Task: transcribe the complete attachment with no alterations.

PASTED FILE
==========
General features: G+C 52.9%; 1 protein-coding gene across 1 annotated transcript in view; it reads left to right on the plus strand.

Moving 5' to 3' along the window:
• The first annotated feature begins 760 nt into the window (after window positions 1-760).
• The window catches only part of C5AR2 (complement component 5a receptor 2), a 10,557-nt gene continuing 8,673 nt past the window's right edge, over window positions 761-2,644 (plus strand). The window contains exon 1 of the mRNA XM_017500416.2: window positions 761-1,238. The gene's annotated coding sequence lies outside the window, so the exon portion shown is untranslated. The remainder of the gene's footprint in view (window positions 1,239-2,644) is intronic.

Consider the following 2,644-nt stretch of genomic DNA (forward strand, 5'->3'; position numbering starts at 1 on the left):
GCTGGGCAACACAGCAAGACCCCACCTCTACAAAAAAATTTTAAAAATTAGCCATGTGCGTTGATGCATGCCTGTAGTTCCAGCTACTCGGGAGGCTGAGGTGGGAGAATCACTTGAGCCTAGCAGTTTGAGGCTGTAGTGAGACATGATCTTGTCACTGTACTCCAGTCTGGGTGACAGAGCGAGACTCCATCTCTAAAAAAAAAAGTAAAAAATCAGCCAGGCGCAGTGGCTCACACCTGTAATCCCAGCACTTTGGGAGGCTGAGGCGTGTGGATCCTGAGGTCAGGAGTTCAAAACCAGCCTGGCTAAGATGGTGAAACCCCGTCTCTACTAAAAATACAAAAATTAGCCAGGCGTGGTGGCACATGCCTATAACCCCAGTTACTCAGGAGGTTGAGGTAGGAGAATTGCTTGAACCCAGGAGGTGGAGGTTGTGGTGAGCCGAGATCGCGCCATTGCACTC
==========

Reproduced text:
General features: G+C 52.9%; 1 protein-coding gene across 1 annotated transcript in view; it reads left to right on the plus strand.

Moving 5' to 3' along the window:
• The first annotated feature begins 760 nt into the window (after window positions 1-760).
• The window catches only part of C5AR2 (complement component 5a receptor 2), a 10,557-nt gene continuing 8,673 nt past the window's right edge, over window positions 761-2,644 (plus strand). The window contains exon 1 of the mRNA XM_017500416.2: window positions 761-1,238. The gene's annotated coding sequence lies outside the window, so the exon portion shown is untranslated. The remainder of the gene's footprint in view (window positions 1,239-2,644) is intronic.

Consider the following 2,644-nt stretch of genomic DNA (forward strand, 5'->3'; position numbering starts at 1 on the left):
GCTGGGCAACACAGCAAGACCCCACCTCTACAAAAAAATTTTAAAAATTAGCCATGTGCGTTGATGCATGCCTGTAGTTCCAGCTACTCGGGAGGCTGAGGTGGGAGAATCACTTGAGCCTAGCAGTTTGAGGCTGTAGTGAGACATGATCTTGTCACTGTACTCCAGTCTGGGTGACAGAGCGAGACTCCATCTCTAAAAAAAAAAGTAAAAAATCAGCCAGGCGCAGTGGCTCACACCTGTAATCCCAGCACTTTGGGAGGCTGAGGCGTGTGGATCCTGAGGTCAGGAGTTCAAAACCAGCCTGGCTAAGATGGTGAAACCCCGTCTCTACTAAAAATACAAAAATTAGCCAGGCGTGGTGGCACATGCCTATAACCCCAGTTACTCAGGAGGTTGAGGTAGGAGAATTGCTTGAACCCAGGAGGTGGAGGTTGTGGTGAGCCGAGATCGCGCCATTGCACTC